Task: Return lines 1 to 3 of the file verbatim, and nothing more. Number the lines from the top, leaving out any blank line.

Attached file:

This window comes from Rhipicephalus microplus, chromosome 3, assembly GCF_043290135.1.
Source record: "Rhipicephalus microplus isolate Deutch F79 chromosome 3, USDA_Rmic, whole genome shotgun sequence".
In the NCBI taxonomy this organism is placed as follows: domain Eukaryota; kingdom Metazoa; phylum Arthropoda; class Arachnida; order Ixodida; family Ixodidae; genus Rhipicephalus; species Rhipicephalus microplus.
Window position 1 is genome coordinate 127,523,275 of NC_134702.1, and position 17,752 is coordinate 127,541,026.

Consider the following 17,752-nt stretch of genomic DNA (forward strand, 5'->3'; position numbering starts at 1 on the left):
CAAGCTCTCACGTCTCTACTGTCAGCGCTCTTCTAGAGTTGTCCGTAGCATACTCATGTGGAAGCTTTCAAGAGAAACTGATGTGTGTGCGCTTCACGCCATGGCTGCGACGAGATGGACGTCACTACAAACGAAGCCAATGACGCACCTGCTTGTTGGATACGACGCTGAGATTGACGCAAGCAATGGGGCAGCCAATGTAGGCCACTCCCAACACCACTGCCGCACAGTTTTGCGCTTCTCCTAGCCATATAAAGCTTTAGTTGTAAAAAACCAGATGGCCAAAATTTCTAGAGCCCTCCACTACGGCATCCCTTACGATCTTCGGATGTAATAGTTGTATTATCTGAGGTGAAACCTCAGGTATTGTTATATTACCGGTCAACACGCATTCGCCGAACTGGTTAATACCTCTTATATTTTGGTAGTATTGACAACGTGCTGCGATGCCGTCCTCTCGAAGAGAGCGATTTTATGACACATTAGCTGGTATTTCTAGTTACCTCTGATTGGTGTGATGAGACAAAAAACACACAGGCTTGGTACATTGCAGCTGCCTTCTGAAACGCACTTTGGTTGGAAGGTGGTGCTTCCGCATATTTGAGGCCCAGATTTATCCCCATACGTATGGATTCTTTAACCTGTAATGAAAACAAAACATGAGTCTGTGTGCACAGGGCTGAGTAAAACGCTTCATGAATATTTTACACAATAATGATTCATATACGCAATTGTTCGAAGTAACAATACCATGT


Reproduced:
This window comes from Rhipicephalus microplus, chromosome 3, assembly GCF_043290135.1.
Source record: "Rhipicephalus microplus isolate Deutch F79 chromosome 3, USDA_Rmic, whole genome shotgun sequence".
In the NCBI taxonomy this organism is placed as follows: domain Eukaryota; kingdom Metazoa; phylum Arthropoda; class Arachnida; order Ixodida; family Ixodidae; genus Rhipicephalus; species Rhipicephalus microplus.